7. So there are three possibilities: 1) gun is defective 2) safety was not set 3) safety was set and shooter flipped it off and pulled the shot. i cannot find a rule for a DQ for any of these. Unless, we consider the carbine ‘holstered’ and thus slipping off the safety triggers 10.5.11
  8. Yeah, it feels like a safety infraction, but there seems to be no rules to justify a DQ, just a false start.
  9. PCC shooter at a USPSA match, comes to the line, they are issued the MAKE READY command. Shooter fiddles with the PCC, sets the safety, and assumes the start position. RO issues the ARE YOU READY command, and for some strange reason, before the BEEP, shooter fires off a round that impacts the rear berm (no 180 violation, more than 10' away). DQ, seems obvious. However, cite a rule for the DQ.
  10. HELP! It seems to me that if a COF has forward fault lines and there is a wall whose bottom structure (not supports, think a 6' square wall 6' risers and 6' top and bottom wood pieces) touch the forward fault line that the wall is NOT part of the COF and cannot be used for support. I quote 10.2.1 "...and any object completely outside the fault lines may not be used for support, even if it touches an object that is inside the fault lines." NROI posted an article on this last week, HOWEVER, in their example (the forward wall with a port), there are no forward fault lines under this wall and as such, under the concept that the wall travels all the way up and down, then it is obvious that the wall is the forward fault line. So no doubt that it is part of the COF. However, throw in a fault line that touches the leg of the wall on the outside of the fault line...then what? The prior thought was that if it made contact with the fault lines, it was part of the COF and could be used for support. But It seems to me that this has changed.
  11. I don’t believe a $60 price tag match is seeing a decline in attendace, it’s the $200+ one day match that is seeing the decline. It is those MD’s that are going to have to be creative to justify the cost and raise the value prop.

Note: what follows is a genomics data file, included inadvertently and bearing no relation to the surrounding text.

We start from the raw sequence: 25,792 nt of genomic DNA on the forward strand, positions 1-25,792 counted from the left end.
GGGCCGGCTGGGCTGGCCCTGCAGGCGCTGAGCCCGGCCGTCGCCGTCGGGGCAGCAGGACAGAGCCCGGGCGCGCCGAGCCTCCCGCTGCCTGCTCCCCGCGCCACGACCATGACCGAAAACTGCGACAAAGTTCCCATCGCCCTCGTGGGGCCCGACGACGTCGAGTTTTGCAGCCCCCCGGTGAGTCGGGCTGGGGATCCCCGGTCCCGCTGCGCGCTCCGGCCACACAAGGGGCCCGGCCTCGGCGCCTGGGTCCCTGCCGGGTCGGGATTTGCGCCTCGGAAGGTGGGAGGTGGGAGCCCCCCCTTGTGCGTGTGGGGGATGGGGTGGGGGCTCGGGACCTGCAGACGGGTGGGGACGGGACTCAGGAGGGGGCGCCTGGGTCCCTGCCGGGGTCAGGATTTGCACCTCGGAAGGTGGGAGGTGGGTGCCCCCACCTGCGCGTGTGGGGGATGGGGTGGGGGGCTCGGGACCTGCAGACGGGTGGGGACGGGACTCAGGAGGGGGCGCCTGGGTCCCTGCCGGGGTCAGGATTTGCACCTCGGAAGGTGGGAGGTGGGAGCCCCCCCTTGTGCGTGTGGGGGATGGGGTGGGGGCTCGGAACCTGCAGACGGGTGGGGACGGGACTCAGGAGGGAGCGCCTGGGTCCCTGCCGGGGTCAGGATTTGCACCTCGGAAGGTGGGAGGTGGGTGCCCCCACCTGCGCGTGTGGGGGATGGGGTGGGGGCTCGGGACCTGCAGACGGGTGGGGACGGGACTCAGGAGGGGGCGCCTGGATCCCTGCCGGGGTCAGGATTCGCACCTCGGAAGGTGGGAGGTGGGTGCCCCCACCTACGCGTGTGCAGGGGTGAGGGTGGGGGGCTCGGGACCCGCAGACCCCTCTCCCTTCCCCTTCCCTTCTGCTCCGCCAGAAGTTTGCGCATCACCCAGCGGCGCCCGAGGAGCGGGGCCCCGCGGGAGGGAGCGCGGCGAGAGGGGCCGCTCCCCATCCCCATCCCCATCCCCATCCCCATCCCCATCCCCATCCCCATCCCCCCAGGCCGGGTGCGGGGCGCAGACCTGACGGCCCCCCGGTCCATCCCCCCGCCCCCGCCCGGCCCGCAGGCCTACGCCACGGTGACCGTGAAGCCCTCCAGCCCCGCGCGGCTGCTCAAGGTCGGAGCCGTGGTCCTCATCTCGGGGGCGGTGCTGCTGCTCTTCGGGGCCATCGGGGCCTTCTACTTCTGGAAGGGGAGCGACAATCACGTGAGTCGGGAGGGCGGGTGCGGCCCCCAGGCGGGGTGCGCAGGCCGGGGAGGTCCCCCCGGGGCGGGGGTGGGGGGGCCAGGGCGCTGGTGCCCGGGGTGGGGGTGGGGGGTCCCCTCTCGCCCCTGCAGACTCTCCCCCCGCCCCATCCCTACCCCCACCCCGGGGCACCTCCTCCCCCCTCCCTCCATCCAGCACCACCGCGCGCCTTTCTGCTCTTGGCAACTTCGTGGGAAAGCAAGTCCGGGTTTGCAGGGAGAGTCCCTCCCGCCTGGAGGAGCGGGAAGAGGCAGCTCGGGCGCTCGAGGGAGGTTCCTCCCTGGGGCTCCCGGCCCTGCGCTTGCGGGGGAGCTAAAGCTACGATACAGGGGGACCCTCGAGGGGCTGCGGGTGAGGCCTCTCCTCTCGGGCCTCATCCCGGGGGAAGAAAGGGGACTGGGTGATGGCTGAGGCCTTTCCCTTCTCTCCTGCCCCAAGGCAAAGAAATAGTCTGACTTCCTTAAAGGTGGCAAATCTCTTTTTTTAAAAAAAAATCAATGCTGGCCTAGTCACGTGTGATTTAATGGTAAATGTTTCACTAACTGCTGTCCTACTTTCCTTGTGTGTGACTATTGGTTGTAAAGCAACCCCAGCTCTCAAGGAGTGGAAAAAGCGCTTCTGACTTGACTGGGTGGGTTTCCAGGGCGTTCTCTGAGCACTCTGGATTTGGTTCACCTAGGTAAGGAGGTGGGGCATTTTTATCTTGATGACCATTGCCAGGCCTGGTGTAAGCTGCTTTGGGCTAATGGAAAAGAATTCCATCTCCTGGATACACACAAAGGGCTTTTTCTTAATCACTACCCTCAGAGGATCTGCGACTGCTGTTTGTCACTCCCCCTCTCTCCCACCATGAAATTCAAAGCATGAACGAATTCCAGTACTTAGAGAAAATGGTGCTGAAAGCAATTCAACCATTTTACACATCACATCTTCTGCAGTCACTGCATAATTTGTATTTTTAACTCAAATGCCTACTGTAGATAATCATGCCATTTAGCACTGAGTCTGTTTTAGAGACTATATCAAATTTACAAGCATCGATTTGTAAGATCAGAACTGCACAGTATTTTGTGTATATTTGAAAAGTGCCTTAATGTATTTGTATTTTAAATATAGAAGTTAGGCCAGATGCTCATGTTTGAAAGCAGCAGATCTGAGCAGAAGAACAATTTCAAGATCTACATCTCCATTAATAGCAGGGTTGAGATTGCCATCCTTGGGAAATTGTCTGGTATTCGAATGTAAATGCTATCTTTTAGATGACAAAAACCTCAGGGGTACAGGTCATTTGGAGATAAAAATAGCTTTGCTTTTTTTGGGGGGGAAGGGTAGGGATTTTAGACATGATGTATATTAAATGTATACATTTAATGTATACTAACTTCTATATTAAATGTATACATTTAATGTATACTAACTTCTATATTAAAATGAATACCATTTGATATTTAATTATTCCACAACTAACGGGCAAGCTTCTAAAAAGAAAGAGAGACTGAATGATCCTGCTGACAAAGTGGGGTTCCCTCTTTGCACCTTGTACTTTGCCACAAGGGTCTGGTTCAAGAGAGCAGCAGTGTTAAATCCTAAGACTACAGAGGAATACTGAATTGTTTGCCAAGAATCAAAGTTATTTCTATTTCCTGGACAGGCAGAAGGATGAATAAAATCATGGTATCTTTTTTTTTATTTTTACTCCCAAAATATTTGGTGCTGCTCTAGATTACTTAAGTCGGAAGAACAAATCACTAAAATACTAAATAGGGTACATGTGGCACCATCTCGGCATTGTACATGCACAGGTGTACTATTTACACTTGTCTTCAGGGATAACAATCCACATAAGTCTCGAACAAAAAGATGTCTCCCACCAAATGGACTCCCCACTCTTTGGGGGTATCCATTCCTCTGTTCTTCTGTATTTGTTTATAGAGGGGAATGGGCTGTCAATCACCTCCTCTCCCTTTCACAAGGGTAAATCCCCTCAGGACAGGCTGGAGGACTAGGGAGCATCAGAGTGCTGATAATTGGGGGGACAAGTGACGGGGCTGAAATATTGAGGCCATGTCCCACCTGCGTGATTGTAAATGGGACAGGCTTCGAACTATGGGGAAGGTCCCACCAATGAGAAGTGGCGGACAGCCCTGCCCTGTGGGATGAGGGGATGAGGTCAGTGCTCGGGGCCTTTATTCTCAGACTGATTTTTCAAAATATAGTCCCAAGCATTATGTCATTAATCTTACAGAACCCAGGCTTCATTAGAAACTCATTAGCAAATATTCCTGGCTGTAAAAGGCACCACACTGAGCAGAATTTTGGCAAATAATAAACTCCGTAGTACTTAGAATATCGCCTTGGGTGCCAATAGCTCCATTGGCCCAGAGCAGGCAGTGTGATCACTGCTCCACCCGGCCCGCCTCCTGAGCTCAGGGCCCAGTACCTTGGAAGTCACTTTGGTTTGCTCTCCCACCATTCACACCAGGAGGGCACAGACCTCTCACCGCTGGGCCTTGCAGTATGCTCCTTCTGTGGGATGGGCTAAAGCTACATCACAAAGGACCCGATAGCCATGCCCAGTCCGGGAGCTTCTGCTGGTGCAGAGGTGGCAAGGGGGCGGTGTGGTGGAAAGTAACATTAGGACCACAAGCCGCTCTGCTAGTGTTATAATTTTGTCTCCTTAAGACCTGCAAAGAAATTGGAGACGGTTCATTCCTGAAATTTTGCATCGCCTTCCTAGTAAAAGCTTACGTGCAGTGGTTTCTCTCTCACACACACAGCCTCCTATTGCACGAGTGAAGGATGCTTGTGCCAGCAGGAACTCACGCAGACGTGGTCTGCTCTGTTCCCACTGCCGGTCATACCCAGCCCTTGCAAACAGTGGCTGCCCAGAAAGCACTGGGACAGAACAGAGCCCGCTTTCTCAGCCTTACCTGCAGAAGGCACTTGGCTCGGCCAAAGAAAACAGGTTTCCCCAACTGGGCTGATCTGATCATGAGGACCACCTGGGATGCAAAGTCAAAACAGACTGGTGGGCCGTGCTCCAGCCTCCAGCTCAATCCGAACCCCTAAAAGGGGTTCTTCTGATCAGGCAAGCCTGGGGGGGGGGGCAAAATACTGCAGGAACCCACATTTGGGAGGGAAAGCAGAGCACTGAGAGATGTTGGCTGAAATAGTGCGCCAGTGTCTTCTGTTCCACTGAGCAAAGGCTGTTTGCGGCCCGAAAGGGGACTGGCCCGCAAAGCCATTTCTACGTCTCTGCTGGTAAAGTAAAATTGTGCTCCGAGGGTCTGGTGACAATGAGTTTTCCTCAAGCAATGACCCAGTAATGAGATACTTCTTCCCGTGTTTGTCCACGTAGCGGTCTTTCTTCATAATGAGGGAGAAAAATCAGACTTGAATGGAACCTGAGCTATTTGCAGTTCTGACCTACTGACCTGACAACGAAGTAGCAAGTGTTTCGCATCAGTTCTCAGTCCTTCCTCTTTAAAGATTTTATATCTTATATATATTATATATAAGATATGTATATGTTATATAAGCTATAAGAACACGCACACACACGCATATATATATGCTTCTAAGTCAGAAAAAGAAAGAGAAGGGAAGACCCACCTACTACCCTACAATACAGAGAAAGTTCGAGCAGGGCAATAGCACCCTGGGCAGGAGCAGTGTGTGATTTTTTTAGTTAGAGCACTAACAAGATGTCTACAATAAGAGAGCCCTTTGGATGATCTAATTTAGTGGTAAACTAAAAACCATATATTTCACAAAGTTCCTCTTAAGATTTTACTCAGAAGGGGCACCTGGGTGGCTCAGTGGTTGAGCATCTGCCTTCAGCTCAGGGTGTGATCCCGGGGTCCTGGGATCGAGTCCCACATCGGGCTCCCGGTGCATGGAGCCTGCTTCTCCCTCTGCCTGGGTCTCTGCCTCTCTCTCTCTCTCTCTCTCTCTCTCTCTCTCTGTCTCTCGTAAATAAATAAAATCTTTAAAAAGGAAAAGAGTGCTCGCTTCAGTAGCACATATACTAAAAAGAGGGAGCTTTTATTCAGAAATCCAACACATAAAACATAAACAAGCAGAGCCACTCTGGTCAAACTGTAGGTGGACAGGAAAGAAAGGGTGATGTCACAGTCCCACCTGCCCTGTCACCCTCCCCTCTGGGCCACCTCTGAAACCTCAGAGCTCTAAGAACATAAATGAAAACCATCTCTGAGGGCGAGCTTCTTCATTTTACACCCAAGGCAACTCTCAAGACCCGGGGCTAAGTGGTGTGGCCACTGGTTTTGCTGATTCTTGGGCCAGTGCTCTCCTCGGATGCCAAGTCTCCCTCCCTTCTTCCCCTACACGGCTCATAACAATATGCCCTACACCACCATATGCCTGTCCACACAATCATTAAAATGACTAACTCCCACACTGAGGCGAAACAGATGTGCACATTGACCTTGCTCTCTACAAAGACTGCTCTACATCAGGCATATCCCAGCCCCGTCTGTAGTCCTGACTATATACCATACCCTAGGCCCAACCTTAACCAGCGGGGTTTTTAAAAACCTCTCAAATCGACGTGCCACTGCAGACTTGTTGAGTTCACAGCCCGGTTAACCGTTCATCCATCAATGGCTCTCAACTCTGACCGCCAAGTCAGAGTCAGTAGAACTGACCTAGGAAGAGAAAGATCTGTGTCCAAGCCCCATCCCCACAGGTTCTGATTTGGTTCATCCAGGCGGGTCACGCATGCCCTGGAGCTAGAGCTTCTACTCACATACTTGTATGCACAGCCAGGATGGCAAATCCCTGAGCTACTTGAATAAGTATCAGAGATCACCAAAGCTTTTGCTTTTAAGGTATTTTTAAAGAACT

12. Crass, but spot on. And the underlying reason for this topic. The price ‘they have set’ may have moved downward. This will require MD’s to work creatively on getting the consumer to elevate their ‘set price’ point. Just relying on the argument that ‘costs are high’ to move the consumer’s price point will not be effective if the supply of cheap, 9 stage, L1 matches is plentiful. In this environment, differentiation and raising the value proposition will be required to drive attendance. Obviously, value increases when price is lowered, but there are other ways of increasing the consumer’s perception of value so as to justify a higher price. This where the MD’s need to get creative.
  13. I followed this issue on Facebook. It was a bit comical; the build up to a solution, big to do about purchasing a CZ to test, making special dies available for sale to run oversize bullets, videos on how to customize press dies or bullet dropper (not sure what), etc. They kept saying it was a CZ issue-ignoring the fact of millions of coated bullets shot through CZ’s that do not lead up barrels- I think they are barking up the wrong tree, it may be the hardness of their lead. Regardless, the hassle of the workarounds are not worth the savings in price and the frustration of cleaning lead off a barrel.
  14. It’s not their complaining that is notable, it’s their absence.